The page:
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A readme file

On Corante's Blogging News, there's a note of a lovely Readme disclaimer appropriate to most weblogs. It all made good sense and made me think a bit, mostly about the fact that it made good sense. And anyways, I like looking at pretty shades of blue.

Update #1: I also took a look at the Blogger's Manifesto today. Like the readme, full of interesting, thought-provokingness. (If perhaps less serious)

And yes, I'd especially like to hear from long-lost friends like you, innostrantsa!

Update #2: The Manifesto link works now. Sorry about that.

Update #3: I can't figure out where I found the Manifesto link. Questions: is this one ancient or new? One author mentions it on June 17th. At least someone's taking it seriously:
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On <a href="http://www.corante.com/blogging/archives20020623.html#1847">Corante's Blogging News</a>, there's a note of a lovely <a href="http://www.namaii.com/readme/">Readme disclaimer</a> appropriate to most weblogs. It all made good sense and made me think a bit, mostly about the fact that it made good sense. And anyways, I like looking at pretty shades of blue.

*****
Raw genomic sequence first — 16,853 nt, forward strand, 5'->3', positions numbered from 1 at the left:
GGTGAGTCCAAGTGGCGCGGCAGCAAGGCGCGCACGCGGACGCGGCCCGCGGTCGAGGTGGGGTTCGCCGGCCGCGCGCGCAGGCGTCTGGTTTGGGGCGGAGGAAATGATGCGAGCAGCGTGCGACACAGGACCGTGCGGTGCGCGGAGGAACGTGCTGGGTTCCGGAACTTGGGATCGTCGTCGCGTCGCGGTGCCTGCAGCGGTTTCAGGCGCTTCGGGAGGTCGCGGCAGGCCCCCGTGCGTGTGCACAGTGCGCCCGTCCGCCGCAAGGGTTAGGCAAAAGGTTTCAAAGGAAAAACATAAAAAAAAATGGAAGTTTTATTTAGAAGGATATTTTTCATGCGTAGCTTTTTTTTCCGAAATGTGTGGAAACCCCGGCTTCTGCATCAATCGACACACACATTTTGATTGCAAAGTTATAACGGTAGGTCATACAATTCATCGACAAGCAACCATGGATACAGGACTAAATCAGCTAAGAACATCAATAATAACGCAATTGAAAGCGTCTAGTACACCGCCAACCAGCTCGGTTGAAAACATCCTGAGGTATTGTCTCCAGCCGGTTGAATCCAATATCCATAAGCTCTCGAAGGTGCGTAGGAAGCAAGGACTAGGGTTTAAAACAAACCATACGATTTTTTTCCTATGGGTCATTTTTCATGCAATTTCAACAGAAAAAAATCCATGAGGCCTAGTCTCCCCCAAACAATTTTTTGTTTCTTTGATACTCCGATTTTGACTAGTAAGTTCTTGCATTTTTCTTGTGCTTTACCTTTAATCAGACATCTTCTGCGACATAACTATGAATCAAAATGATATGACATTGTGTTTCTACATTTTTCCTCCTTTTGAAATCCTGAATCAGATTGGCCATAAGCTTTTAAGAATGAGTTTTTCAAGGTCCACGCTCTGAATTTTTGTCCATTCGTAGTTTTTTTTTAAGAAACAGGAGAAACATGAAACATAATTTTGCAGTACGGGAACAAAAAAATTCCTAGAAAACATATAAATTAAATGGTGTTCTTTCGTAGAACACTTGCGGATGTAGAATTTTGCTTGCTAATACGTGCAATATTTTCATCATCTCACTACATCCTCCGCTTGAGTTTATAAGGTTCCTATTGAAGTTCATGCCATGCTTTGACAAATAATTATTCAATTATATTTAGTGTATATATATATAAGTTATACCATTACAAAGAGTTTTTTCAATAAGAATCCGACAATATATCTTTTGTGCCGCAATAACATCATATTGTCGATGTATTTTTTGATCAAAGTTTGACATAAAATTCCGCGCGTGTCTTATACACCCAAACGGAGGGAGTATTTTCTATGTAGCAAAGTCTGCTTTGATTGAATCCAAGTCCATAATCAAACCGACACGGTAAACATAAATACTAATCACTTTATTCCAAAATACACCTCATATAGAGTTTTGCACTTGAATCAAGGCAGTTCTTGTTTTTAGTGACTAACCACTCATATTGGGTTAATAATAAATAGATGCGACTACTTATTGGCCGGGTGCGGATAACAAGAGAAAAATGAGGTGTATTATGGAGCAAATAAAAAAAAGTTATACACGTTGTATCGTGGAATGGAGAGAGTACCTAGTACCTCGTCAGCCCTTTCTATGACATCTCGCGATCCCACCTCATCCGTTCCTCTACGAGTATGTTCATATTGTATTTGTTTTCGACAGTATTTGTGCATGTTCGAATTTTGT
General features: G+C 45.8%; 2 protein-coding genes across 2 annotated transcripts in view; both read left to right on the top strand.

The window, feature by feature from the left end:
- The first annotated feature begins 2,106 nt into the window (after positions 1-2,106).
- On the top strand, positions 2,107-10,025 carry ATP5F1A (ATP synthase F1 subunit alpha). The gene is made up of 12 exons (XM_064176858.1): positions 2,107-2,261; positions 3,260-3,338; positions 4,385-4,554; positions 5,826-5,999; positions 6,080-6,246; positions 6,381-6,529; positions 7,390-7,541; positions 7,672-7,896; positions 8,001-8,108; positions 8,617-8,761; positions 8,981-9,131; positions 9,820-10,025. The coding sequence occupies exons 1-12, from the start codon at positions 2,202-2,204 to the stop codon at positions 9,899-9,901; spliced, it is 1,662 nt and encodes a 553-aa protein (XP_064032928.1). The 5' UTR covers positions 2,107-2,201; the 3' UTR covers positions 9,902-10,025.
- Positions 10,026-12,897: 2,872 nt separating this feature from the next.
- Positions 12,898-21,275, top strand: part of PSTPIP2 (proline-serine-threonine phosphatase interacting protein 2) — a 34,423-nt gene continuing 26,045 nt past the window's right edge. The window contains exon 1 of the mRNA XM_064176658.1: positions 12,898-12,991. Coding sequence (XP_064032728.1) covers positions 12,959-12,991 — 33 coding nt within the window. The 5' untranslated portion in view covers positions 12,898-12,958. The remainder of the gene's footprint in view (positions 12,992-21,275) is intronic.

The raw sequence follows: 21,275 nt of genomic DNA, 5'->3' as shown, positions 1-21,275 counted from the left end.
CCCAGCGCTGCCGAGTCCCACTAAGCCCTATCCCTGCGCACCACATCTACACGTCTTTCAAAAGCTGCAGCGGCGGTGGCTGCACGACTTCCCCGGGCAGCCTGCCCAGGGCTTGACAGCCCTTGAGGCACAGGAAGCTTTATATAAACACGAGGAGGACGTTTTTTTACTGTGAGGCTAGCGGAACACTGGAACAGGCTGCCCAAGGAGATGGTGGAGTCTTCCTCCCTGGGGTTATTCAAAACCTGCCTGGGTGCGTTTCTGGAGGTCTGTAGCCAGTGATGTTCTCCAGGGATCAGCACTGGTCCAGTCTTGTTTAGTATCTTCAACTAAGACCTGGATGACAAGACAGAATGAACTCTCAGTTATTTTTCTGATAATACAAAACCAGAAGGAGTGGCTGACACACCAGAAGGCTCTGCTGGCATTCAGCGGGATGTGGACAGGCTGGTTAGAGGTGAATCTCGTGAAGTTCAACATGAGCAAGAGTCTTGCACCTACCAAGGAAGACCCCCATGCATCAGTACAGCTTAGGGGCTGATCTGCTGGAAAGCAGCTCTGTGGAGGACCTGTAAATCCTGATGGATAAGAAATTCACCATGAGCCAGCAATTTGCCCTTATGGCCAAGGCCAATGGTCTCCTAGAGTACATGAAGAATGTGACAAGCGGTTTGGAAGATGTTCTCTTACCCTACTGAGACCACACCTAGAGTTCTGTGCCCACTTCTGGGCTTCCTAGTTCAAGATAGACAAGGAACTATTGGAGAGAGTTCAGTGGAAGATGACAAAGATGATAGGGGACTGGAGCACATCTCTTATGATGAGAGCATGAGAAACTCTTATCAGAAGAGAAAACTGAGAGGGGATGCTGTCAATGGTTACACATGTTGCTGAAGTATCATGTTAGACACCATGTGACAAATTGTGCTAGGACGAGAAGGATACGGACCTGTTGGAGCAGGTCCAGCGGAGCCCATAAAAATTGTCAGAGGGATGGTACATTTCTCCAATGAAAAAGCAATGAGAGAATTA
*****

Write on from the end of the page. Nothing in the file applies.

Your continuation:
Update #1: I also took a look at the <a href="http://bloggermanifesto.com/">Blogger's Manifesto</a> today. Like the readme, full of interesting, thought-provokingness. (If perhaps less serious)

And yes, I'd especially like to hear from long-lost friends like you, <lj user="innostrantsa">!

Update #2: The Manifesto link works now. Sorry about that.

Update #3: I can't figure out where I found the Manifesto link. Questions: is this one ancient or new? One author mentions it on <a href="http://www.benhammersley.com/archives/00000798.html"> June 17th</a>. At least someone's taking it seriously: <a href=""http://www.saltedwound.com/?p=803"">SaltedWound</a>., perhaps Of course, there are a slew of other manifestos. Anyways, doesn't much matter. (Even if irony does repeated go over my head if not clearly marked.)